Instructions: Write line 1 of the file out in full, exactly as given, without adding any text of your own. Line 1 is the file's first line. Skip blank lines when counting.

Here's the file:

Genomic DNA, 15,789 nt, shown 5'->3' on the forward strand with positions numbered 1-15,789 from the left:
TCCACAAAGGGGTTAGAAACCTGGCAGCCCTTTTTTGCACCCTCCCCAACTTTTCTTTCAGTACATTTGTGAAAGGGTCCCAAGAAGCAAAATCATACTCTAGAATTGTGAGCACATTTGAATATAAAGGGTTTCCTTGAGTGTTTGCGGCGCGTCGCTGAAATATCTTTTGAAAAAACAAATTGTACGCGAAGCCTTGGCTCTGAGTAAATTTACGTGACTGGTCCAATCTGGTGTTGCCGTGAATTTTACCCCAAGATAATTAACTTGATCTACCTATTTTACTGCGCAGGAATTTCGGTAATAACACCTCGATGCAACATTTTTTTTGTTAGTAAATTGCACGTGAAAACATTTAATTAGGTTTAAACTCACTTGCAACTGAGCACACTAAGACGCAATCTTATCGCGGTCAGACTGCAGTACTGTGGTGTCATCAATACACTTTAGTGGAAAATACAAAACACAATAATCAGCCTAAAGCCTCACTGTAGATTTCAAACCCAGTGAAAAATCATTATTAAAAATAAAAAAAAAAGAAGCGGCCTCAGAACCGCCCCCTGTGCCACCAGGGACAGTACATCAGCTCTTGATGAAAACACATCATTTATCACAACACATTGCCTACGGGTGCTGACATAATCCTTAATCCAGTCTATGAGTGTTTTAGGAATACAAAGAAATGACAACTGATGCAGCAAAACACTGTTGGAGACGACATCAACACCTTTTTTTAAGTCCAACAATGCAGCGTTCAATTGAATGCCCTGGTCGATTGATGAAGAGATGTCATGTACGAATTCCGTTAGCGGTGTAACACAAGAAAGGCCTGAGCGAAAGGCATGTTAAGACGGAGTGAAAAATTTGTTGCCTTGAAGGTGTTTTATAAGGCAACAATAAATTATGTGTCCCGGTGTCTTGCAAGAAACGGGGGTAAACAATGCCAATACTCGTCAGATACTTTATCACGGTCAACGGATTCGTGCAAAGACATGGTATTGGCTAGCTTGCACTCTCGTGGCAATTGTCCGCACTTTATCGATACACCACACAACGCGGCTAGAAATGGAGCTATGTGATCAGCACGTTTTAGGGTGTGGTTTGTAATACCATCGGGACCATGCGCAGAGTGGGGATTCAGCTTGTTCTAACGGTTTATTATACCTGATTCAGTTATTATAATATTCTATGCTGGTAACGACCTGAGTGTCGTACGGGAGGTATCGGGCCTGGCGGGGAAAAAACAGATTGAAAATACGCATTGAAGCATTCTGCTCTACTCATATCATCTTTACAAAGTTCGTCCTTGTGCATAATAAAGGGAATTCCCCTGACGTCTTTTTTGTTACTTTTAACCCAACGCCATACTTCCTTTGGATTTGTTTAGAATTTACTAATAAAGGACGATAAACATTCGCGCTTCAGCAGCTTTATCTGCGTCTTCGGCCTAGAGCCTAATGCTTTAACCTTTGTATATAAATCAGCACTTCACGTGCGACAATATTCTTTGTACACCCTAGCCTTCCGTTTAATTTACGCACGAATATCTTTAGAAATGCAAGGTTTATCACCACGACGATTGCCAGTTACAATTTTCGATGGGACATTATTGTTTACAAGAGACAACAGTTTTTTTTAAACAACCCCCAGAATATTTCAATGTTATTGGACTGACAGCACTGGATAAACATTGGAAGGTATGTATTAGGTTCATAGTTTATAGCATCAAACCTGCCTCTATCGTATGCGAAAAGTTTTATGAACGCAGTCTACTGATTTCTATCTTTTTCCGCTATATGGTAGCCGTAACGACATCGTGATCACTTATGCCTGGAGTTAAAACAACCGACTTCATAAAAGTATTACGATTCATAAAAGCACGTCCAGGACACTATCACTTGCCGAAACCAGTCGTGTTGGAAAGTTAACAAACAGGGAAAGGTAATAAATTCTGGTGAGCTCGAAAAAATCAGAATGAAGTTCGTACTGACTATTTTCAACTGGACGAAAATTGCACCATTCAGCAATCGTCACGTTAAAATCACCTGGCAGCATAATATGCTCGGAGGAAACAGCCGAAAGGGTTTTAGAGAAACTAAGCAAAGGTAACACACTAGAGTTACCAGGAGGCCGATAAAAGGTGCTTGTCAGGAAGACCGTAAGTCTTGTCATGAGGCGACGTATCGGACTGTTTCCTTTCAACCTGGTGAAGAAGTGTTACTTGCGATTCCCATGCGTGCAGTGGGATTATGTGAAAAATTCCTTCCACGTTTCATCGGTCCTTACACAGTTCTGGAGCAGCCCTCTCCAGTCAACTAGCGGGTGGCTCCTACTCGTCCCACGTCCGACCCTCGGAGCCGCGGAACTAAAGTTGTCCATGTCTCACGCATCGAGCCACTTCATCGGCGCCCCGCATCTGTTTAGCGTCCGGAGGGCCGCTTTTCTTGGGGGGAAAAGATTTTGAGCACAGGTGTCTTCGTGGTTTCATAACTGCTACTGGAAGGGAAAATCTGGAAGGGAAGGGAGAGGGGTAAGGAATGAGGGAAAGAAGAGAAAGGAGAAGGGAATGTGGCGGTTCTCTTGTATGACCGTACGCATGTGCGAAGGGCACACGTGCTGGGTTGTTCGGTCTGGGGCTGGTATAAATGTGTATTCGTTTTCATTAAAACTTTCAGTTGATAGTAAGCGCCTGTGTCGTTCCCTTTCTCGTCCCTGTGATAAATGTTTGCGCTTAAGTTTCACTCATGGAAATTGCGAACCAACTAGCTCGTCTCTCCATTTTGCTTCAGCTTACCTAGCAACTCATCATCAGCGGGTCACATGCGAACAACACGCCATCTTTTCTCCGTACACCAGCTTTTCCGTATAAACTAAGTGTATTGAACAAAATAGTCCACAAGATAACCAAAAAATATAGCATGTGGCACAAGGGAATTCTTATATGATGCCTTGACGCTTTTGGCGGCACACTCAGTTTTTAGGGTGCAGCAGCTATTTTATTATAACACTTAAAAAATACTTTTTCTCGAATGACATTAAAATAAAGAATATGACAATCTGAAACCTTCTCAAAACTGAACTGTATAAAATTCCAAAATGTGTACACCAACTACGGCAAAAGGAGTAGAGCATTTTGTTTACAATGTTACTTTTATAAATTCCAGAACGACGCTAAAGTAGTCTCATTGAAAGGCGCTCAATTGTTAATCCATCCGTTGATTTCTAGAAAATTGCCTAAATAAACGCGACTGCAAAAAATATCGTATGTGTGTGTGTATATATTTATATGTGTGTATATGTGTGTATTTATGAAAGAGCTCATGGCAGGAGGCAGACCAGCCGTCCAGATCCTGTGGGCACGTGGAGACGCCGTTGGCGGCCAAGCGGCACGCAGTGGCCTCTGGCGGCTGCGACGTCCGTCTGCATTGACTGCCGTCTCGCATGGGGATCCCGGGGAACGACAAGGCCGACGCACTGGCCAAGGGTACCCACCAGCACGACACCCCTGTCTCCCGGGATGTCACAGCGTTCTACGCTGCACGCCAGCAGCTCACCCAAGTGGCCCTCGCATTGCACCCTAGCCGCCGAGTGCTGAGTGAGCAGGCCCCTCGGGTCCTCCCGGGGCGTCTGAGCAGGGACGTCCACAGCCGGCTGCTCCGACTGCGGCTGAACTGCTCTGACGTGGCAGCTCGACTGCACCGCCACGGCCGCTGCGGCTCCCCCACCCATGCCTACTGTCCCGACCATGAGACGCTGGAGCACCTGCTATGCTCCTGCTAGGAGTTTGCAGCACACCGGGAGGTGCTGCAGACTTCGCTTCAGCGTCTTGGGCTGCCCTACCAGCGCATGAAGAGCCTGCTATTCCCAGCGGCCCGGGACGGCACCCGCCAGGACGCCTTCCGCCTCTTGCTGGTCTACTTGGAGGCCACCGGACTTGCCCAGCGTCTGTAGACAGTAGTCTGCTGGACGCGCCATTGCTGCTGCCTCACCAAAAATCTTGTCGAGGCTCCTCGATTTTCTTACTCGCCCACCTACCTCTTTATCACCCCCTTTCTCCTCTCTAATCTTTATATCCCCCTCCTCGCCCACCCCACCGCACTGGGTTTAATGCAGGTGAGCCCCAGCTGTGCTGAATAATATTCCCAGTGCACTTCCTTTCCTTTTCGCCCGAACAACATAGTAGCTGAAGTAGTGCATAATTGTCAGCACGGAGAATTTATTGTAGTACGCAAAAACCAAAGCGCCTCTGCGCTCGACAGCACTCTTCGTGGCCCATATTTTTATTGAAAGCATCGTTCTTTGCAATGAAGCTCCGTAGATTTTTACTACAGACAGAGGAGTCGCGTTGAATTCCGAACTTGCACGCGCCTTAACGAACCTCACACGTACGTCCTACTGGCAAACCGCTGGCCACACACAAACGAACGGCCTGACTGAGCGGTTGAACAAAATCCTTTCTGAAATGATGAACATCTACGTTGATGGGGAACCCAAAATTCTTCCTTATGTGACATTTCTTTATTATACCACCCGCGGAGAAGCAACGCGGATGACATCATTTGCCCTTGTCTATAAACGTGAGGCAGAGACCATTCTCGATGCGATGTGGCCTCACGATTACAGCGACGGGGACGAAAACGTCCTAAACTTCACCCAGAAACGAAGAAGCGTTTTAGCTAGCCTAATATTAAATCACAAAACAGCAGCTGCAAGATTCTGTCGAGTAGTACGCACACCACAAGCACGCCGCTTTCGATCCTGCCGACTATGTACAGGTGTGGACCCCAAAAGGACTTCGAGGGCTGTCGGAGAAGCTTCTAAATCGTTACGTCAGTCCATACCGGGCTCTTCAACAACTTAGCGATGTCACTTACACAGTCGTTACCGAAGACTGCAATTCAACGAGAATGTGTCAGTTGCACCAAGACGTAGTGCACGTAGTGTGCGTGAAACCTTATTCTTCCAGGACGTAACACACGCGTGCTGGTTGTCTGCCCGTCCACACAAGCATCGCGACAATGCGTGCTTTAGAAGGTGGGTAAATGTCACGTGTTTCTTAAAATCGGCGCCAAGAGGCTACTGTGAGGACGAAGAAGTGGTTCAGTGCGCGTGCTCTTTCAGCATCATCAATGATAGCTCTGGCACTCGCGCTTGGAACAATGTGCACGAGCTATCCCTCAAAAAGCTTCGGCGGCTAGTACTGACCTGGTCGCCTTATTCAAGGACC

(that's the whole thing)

Genomic DNA, 15,789 nt, shown 5'->3' on the forward strand with positions numbered 1-15,789 from the left: